Richard Shindell’s Literary Touch

picture-182Few musicians possess the literary voice of Richard Shindell. His songs read like short stories, with an eye for detail and a knack for parable that would please fans of Raymond Carver or Flannery O’Connor.

The folksinger’s sixth album of originals (Not Far Now, Signature Sounds) is again full of well-drawn characters with tales to tell.  Among the cast are a juggler, a beaten small-time thief, a woman selling empanadas and beer from a roadside stand and a struggling junkie.

Shindell both writes and reads with equal mastery.  He memorably put his stamp on James Keelaghan’s “Cold Missouri Waters” with the folk supergroup Cry Cry Cry.  He covered Bruce Springsteen, Jeffrey Foucault, Bob Dylan and others on his last studio album (“South Of Delia”).

On his new album, Shindell updates Paul McCartney’s “She’s Leaving Home” – the product, he says, of reading Sir Paul’s biography (he calls him  “a musical hero”), and a “two-week Beatles listening binge.”

In the song (“Bye-Bye”), Shindell imagines two very different endings for the family in the Sgt. Pepper’s track.   One is stoic – “on every life some rain must fall/but that doesn’t mean we let the roses go” – another despairing, with doors askew and gardens gone to seed.

With a writer’s omnipotence, he toys with bringing the wayward daughter “back to them with a few strokes of this fountain pen,” before handing the song back to McCartney.

“That’s not how this story ends,” he sings finally.

“Providing that story with a resounding conclusion would be false and graceless,” says Shindell.

Asked if he’s ever tempted to revisit the stories in his own songs, Shindell says he tried what he terms a “kind of amplification of a character” from his first album for the title track of his third.

He pictured the woman waiting for her husband to return from war in “Reunion Hill” as the same person referred to as ‘Mama’ in “Arrowhead” (from “Sparrow’s Point”).

“The narrator of that song is a child-soldier in the Civil War who is addressing his mother (perhaps in a letter, perhaps just in his mind),” explains Shindell.  “However.  “Reunion Hill” seemed to work better if she was searching for her husband rather than her son.”

“But now you’ve got me thinking about other potential follow-up songs,” says Shindell.  “So thanks for the question. It might prove fruitful.”

Are the first person narratives dominating Richard Shindell’s work the product of a frustrated novelist?  Perhaps.

“I get vertigo writing prose,” he says.  “Too many directions, too much open space. Perhaps agoraphobia would be a better description of the sensation. But I would very much like to get over that block and write something other than songs.”

Though born in New Jersey, Shindell has for the past several years lived in Buenos Aires, Argentina.  Digital technology helped bridge the divide between the expatriate and the musicians he worked with on “Not Far Now.”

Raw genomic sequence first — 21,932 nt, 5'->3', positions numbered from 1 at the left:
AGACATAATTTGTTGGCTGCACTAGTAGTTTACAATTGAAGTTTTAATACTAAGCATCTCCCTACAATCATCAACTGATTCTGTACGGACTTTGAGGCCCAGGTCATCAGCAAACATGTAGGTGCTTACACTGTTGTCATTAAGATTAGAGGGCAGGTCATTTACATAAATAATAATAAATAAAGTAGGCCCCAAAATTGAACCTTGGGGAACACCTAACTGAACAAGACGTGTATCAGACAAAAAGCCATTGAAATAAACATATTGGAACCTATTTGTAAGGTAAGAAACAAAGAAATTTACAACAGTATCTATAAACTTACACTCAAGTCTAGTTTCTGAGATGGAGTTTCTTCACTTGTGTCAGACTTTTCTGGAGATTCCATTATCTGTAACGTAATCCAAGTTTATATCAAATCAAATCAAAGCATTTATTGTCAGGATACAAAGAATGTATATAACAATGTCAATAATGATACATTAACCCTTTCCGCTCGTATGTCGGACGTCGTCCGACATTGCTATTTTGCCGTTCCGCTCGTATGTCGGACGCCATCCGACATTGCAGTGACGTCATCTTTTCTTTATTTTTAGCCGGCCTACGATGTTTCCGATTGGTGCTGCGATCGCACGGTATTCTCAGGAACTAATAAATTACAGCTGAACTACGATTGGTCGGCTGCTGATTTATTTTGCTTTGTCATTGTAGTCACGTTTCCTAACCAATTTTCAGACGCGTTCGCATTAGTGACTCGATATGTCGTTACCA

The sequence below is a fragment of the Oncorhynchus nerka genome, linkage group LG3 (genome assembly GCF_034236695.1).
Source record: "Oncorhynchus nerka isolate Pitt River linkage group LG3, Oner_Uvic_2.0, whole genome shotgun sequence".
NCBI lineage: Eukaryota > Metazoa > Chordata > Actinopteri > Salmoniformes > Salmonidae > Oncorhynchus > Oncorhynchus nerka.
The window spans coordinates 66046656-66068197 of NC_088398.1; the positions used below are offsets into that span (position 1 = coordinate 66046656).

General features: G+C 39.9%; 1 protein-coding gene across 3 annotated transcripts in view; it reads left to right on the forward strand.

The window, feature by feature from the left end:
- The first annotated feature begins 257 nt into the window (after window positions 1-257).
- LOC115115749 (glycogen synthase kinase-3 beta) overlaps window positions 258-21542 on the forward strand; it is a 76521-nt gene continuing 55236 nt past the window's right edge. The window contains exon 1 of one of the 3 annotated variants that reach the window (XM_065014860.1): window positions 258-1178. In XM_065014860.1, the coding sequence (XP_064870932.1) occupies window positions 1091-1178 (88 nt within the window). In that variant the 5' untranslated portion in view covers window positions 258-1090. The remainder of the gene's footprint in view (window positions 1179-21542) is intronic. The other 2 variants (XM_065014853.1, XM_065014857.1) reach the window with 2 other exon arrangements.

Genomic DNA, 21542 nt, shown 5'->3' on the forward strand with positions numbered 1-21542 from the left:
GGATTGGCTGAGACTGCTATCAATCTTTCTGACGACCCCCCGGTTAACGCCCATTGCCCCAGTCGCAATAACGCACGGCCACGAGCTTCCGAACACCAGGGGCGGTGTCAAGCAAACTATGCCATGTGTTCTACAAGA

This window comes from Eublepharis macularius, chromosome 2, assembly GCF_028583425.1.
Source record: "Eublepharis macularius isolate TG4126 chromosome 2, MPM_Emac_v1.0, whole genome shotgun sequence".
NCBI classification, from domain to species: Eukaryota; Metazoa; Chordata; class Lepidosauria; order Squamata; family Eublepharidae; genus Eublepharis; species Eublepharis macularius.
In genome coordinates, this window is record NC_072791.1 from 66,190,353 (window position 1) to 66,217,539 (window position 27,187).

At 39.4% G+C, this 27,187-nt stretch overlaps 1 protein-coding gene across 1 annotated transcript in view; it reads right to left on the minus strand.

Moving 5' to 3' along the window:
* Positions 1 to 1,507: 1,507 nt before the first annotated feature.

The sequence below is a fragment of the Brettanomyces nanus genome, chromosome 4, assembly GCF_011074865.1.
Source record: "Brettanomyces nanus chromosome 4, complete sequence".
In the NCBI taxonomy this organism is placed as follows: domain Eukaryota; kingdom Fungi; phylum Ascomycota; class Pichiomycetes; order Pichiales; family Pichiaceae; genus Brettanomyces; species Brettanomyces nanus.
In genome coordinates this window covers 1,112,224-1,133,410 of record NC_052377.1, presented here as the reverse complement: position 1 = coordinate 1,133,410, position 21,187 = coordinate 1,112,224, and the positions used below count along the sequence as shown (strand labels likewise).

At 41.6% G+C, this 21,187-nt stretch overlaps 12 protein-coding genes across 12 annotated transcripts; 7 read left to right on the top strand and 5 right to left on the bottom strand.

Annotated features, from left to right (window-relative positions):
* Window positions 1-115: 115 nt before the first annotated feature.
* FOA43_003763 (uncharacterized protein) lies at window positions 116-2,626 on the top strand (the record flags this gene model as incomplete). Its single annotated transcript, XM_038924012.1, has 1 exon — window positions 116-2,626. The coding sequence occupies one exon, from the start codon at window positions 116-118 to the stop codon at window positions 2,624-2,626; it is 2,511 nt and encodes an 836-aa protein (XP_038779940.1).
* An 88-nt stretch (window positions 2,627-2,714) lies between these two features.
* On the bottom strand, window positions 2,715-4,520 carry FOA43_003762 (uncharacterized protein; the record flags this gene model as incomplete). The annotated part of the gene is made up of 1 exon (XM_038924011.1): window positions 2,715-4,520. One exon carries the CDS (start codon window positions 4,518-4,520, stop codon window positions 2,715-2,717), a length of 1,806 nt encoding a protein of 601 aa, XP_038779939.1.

Shindell and co-producer Greg Anderson recorded basic tracks in his dining room and sent them off to bassist Viktor Krauss, drummer Steve Holley, original E Street Band keyboard player David Sancious and others, who recorded their parts..

“The entire process, from beginning to end is a series of happy accidents,” says Shindell.  String player Sara Milonovich’s contribution stands as one of the happiest.

“I thought she was going to add a fiddle – that is, one,” he says.  “Instead she sat down in a room one day and laid down an entire string arrangement, just to see what would happen. It was a total surprise, and I was thrilled.”

“But I prefer it that way,” he continues.  “I’d rather hear what a particular musician’s take on a song is before giving them too much direction.  And there’s never any harm done if they come up with something totally wrong (which hardly ever happens).”

After all, he says, ”we’re not using actual magnetic tape anymore, everything is fungible, plastic, and wide open for revision and editing.”

Shindell plays bass, acoustic and electric guitar on the record, along with piano and bouzouki.  Shindell likes the 8-stringed, teardrop shaped guitar. “As the Irish discovered well, it’s a great instrument for accompanying the human voice. It also produces a very persistent, driving kind of sound, which I find generates a certain energy in an arrangement.”

Shindell is a regular Northeast Kingdom habitué.  “I generally feel very comfortable playing for a Vermont audience,” he says.  “They’re very attentive, without being – how shall I say this? – too pious.”

However, the live album he made two years ago in Randolph had less to do with his love for the state than the Chandler Music Hall’s superior acoustics and a good recording engineer Shindell hired for the night.

He adds that one other thing factored in.  “That night in Vermont I announced from the stage that I’d be recording and that anyone present could purchase a CD in advance. Once I had taken their money, I had to come through!”

Richard Shindell @ Boccelli’s on the Canal
Bellows Falls, Vermont
25 March – 7:00 PM
Tickets – $24 (front row “Angel” seats $35)

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